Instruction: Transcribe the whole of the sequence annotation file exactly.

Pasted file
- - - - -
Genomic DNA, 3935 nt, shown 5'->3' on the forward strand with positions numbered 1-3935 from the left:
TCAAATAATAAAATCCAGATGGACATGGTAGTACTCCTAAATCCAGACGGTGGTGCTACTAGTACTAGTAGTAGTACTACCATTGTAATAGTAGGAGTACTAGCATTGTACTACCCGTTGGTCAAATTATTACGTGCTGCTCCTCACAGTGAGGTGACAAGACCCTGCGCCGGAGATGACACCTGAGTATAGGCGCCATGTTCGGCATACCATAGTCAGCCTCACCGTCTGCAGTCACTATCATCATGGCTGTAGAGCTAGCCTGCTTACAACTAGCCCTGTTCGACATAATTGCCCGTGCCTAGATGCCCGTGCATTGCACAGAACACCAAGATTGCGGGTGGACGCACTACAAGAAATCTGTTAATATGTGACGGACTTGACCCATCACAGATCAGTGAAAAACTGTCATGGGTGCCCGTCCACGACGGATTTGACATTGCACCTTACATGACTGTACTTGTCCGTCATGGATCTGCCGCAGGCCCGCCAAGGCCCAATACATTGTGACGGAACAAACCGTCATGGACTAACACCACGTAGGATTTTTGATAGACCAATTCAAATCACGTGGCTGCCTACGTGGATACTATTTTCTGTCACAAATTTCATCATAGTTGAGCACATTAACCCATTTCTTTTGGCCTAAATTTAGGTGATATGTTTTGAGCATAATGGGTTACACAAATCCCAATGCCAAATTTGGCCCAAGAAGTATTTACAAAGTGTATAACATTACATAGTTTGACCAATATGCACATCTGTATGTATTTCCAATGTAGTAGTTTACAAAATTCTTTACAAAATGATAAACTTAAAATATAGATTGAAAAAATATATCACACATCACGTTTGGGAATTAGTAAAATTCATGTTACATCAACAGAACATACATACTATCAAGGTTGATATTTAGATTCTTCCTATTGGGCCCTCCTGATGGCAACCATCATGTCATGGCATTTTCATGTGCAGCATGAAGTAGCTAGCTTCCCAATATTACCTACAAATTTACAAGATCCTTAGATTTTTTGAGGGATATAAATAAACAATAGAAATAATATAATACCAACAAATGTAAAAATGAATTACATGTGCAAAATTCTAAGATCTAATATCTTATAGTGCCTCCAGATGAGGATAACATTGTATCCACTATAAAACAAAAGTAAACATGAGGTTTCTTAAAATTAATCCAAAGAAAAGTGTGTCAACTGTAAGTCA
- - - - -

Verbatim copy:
Genomic DNA, 3935 nt, shown 5'->3' on the forward strand with positions numbered 1-3935 from the left:
TCAAATAATAAAATCCAGATGGACATGGTAGTACTCCTAAATCCAGACGGTGGTGCTACTAGTACTAGTAGTAGTACTACCATTGTAATAGTAGGAGTACTAGCATTGTACTACCCGTTGGTCAAATTATTACGTGCTGCTCCTCACAGTGAGGTGACAAGACCCTGCGCCGGAGATGACACCTGAGTATAGGCGCCATGTTCGGCATACCATAGTCAGCCTCACCGTCTGCAGTCACTATCATCATGGCTGTAGAGCTAGCCTGCTTACAACTAGCCCTGTTCGACATAATTGCCCGTGCCTAGATGCCCGTGCATTGCACAGAACACCAAGATTGCGGGTGGACGCACTACAAGAAATCTGTTAATATGTGACGGACTTGACCCATCACAGATCAGTGAAAAACTGTCATGGGTGCCCGTCCACGACGGATTTGACATTGCACCTTACATGACTGTACTTGTCCGTCATGGATCTGCCGCAGGCCCGCCAAGGCCCAATACATTGTGACGGAACAAACCGTCATGGACTAACACCACGTAGGATTTTTGATAGACCAATTCAAATCACGTGGCTGCCTACGTGGATACTATTTTCTGTCACAAATTTCATCATAGTTGAGCACATTAACCCATTTCTTTTGGCCTAAATTTAGGTGATATGTTTTGAGCATAATGGGTTACACAAATCCCAATGCCAAATTTGGCCCAAGAAGTATTTACAAAGTGTATAACATTACATAGTTTGACCAATATGCACATCTGTATGTATTTCCAATGTAGTAGTTTACAAAATTCTTTACAAAATGATAAACTTAAAATATAGATTGAAAAAATATATCACACATCACGTTTGGGAATTAGTAAAATTCATGTTACATCAACAGAACATACATACTATCAAGGTTGATATTTAGATTCTTCCTATTGGGCCCTCCTGATGGCAACCATCATGTCATGGCATTTTCATGTGCAGCATGAAGTAGCTAGCTTCCCAATATTACCTACAAATTTACAAGATCCTTAGATTTTTTGAGGGATATAAATAAACAATAGAAATAATATAATACCAACAAATGTAAAAATGAATTACATGTGCAAAATTCTAAGATCTAATATCTTATAGTGCCTCCAGATGAGGATAACATTGTATCCACTATAAAACAAAAGTAAACATGAGGTTTCTTAAAATTAATCCAAAGAAAAGTGTGTCAACTGTAAGTCA